Radiation Injuries

For a discussion of radiation injuries, see Chapter 11. BIBLIOGRAPHY

Graham, D.I., Adams, J.H., Nicoll, J.A.R., et al. (1995). The nature, distribution and causes of traumatic brain injury. Brain Pathol 5, 397-406.

Graham, D.I., Maxwell, W.L., & Nicoll, J.A.R. (1997). Neu-rotrauma: axonal damage in short surviving head injury and the influence of Apolipoprotein E on outcome, Brain Pathol 7, 12851288.

Katayama, Y., Maeda, T., Koshinaga, M., et al. (1995). Role of excitatory amino acid-mediated ionic fluxes in traumatic brain injury Brain Pathol 5, 427-435.

McArthur, D. L., Hovda, D. A. (Eds). (2004). Symposium: traumatic brain injury. Brain Pathol 14, 183-222.

Vos, P.E., Lamers, K.J.B., Hendriks, J.C.M., et al. (2004). Glial and neuronal proteins in serum predict outcome after severe traumatic injury Neurology 62, 1303-1310.

- REVIEW QU

1. Concerning acute subdural hematomas, all of the following are correct except:

A. They are caused by trauma, hematologic diseases or bleeding within metastases.

B. They arise from tearing of bridging veins.

C. They arise from tearing of middle meningeal arteries.

D. They are commonly situated over the fronto-temporal and parietal regions.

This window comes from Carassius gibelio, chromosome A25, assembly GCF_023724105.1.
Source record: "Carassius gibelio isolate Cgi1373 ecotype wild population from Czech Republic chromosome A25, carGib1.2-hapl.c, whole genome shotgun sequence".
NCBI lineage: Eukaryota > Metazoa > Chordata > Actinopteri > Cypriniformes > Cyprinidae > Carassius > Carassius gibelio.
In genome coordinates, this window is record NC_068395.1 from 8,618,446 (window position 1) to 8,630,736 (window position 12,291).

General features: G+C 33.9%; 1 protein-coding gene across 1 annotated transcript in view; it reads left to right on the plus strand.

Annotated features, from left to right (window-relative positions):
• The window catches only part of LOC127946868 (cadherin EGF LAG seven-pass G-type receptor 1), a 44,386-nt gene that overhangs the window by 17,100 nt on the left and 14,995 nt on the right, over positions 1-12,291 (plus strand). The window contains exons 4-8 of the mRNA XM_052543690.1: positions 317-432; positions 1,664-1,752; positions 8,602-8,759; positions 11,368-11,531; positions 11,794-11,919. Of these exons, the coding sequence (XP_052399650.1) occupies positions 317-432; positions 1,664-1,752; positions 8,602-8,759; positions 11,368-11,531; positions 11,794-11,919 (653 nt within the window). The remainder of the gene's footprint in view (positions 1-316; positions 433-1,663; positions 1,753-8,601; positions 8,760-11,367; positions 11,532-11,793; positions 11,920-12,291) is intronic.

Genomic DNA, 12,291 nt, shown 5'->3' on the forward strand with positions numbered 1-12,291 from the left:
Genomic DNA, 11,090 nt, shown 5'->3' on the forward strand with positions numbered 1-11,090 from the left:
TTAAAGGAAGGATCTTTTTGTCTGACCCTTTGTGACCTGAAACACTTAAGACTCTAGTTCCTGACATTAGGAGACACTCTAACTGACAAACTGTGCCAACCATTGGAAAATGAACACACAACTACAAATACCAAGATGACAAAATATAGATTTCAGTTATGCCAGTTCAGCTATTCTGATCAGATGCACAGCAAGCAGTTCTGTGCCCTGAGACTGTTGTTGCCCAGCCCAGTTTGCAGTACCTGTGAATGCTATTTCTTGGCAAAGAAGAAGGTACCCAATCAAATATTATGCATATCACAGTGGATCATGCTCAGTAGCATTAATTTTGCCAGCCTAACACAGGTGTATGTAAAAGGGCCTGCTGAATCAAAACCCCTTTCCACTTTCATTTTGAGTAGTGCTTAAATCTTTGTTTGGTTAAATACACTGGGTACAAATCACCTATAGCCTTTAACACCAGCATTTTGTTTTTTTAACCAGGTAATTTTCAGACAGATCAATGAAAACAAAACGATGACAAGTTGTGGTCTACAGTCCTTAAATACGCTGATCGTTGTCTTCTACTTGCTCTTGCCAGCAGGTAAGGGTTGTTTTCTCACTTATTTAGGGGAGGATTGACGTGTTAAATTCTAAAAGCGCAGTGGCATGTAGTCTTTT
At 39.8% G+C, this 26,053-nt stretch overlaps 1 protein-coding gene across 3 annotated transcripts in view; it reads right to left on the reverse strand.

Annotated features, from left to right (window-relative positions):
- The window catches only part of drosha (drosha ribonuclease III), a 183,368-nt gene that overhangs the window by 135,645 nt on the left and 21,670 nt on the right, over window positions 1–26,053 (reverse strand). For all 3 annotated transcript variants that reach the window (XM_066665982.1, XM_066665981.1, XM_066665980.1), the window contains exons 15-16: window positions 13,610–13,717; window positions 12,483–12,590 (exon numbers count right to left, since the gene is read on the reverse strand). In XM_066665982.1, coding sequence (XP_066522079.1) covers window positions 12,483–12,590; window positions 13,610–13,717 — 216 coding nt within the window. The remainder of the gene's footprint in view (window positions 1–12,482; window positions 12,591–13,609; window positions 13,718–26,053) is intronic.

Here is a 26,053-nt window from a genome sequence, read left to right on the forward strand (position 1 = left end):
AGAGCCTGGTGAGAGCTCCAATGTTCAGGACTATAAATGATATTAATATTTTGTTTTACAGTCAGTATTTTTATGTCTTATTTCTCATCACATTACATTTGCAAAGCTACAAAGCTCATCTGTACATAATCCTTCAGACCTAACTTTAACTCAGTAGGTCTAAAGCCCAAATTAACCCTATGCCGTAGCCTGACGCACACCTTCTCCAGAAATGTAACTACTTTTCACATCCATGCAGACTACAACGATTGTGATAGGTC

E. They are often bilateral.

2. An acute epidural hematoma carries the risk of:

A. Cerebellar tonsillar herniation

B. Brainstem hemorrhage

C. Uncal hippocampal herniation

D. All of these

E. None of these

3. When the temple is struck with a heavy object, one can expect:

A. A skull fracture at the site of impact

B. A coup contusion

C. A contre-coup contusion

D. All of these

E. None of these

4. The histopathology of cerebral contusion is characterized by:

A. Loss of cortex in the crest of convolutions

B. Sparing of the external cortical layer

C. Wedge-shaped destruction of the cortex and white matter

D. All of these

E. None of these

STIONS -

5. Histologic changes that account for the persistent vegetative state that may occur following a severe head injury are:

A. Multiple small infarcts

B. Hypothalamic neuronal losses

C. Axonal shearing injuries

D. Cribriform state of the white matter

E. Pontine basis hemorrhage

6. Boxing injuries may manifest with:

A. Dementia

B. Alzheimer fibrillary tangles

C. Parkinsonism

D. All of these

E. None of these

7. Cerebral complications of long-bone fractures are:

A. Fat emboli

B. Petechial hemorrhages in the white matter

C. Pericapillary infarcts

D. All of these

E. None of these

8. Being struck by lightning may cause:

A. Cerebral hemorrhage in the basal ganglia

B. Cerebral infarct

C. Cerebral hemorrhage in the brain stem

D. Ischemic encephalopathy

E. None of these

(Answers are provided in the Appendix.)

CHAPTER 13

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